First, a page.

In a bid to enact an amusement tax ordinance in the coming year, Juniata Township Supervisors (Pennsylvania) discussed the work they’ve put into preparing during their monthly meeting Tuesday evening.
As per a report, Supervisor Greg Stein, who serves as board chairman, said that he created a questionnaire to collect data from township campgrounds.
“We are using satellite imagery to access the campgrounds. As best as I can tell, there are 25 campgrounds in Juniata Township. They consist of anywhere between one to 150 camps,” said Stein, noting he’s been working in coordination with the county tax assessment office.
Using the survey, the supervisors will collect information on campsite rates.
“Rates per night, rates per week, I’d like to know that kind of information,” said Stein. “A lot of this information you can get online, but unfortunately, most camps don’t have websites. They are often heard about through signs or word of mouth.”
The survey also contains other questions.
“I’d like to know if each campground has its own sewage pumping station. I am interested in knowing which campgrounds give you access to renting RVs, trailers, and boats. I also want to know how long the season lasts at each site,” he said.
Stein intends to send the data he collects to the campgrounds to get feedback to adjust rates for the amusement tax.
“We’ve had this discussion before. I ran some numbers, and I’m hoping next summer, significant money from the amusement tax ordinance will come in,” said Stein.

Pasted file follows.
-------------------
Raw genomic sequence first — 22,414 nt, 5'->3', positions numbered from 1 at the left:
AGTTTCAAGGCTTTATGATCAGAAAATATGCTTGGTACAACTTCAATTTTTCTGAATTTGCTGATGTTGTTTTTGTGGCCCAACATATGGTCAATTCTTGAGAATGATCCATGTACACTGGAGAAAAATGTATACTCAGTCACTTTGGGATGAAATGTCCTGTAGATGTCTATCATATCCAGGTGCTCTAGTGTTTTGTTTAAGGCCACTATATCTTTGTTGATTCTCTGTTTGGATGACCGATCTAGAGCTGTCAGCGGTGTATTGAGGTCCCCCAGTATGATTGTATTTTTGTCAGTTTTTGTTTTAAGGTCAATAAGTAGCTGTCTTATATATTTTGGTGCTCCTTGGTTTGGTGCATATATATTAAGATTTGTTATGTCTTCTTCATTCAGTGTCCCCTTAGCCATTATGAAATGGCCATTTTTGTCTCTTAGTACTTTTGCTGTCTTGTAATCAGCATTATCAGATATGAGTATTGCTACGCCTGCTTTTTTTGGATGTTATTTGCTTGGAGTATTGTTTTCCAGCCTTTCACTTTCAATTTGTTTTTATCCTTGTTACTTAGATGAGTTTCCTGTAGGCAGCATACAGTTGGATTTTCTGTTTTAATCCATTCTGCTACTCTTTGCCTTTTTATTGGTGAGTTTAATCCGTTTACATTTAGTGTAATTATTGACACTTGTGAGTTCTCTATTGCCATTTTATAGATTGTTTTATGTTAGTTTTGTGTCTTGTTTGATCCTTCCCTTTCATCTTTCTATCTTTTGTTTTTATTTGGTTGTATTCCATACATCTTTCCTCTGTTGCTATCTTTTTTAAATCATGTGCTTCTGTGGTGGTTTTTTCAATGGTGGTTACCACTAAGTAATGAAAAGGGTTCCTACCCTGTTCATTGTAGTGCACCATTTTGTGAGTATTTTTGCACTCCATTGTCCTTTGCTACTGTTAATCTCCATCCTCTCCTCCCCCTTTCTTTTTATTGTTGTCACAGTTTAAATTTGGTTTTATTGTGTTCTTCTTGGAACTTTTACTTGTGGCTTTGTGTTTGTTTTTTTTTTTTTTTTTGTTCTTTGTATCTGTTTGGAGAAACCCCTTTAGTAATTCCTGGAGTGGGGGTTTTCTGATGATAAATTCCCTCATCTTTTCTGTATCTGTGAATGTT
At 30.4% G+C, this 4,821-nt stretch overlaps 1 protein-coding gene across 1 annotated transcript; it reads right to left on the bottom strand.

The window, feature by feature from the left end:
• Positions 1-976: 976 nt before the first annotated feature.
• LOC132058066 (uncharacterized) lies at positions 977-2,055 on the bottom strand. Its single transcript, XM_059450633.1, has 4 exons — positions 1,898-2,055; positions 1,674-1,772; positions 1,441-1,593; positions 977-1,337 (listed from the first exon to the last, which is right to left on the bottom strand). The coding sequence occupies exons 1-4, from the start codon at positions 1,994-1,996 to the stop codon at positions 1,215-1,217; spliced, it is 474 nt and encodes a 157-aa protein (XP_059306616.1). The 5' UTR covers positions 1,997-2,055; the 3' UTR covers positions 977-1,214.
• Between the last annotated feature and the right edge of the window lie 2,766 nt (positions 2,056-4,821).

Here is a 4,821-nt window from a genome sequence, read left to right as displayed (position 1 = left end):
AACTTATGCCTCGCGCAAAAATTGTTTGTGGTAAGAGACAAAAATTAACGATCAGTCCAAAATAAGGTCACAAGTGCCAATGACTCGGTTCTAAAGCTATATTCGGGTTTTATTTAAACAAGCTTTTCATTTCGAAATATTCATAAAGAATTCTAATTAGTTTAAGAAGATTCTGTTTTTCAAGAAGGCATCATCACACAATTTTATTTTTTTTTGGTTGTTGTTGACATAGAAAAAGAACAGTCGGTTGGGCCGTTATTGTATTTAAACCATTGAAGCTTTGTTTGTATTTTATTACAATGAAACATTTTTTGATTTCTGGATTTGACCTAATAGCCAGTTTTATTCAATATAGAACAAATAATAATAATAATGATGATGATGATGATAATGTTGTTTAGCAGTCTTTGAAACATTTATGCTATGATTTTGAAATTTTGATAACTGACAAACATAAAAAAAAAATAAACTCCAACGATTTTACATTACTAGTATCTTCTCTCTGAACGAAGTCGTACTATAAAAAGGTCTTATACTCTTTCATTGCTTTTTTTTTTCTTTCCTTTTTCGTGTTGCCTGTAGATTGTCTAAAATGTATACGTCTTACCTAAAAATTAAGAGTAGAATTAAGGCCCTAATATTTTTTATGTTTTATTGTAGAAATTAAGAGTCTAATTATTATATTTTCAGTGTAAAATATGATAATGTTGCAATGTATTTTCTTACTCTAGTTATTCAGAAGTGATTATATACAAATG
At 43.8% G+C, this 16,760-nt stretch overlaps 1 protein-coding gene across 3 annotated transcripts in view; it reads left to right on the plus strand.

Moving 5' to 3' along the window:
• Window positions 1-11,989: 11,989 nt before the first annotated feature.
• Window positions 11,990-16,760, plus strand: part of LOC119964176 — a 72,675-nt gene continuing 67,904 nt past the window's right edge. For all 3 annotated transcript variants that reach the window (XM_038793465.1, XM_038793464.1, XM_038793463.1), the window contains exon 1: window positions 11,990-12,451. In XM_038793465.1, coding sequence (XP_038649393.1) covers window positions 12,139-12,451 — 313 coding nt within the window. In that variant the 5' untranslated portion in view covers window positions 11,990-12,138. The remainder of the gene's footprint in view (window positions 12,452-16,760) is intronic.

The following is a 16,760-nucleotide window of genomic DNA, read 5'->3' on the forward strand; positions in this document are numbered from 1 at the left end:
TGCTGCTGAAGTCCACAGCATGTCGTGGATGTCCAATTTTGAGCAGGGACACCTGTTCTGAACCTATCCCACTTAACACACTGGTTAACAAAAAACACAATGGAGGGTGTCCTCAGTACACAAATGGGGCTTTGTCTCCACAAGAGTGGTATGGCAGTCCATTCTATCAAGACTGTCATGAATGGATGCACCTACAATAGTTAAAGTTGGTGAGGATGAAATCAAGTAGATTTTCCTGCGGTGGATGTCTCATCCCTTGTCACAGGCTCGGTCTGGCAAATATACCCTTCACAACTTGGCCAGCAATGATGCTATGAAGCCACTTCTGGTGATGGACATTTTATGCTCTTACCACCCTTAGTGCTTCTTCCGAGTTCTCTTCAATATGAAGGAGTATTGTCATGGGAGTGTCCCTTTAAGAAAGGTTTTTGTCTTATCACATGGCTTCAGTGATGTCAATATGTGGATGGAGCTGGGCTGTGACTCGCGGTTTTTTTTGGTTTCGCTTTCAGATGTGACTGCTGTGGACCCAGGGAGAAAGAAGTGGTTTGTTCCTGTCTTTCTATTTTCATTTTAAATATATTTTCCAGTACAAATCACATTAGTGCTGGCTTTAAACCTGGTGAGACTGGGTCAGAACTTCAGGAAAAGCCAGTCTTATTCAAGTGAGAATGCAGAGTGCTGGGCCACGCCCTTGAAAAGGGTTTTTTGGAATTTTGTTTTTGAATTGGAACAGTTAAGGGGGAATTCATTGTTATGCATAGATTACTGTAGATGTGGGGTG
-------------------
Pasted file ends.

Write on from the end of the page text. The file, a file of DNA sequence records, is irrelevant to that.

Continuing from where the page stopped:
The township’s current amusement tax ordinance came into effect in September 2019. The amusement tax is anticipated to take effect in 2023.
“In September, the questionnaire will be sent out. We will use the opportunity to allow campgrounds to get ahead of the ordinance and adjust rates accordingly,” said Stein.
“We need time to make sure they’re all set up and prepared. Reservations start as early as Jan. 1, so I want all of the campgrounds to know that it’s coming.”
Discussion of the amusement tax ordinance began after the idea of a resort was put forward. After the plan was halted, ordinance conversations were put on hold.
“There are still folks flying under the radar that we need to be in contact with so they can adjust rental prices. The purpose of the amusement tax ordinance is to avoid taxing residents,” said Stein.
Stein added that the town should receive federal rehabilitation funds to cover damages caused by the remnants of Hurricane Ida in 2021.
“We originally thought the aid we would receive would be close to $45,000, but it’s, unfortunately, going to be lower. We don’t currently have an exact number, but we should find out soon,” he said, noting this is the first time the township has applied for any federal funding.
This story originally appeared on Huntingdon Daily News.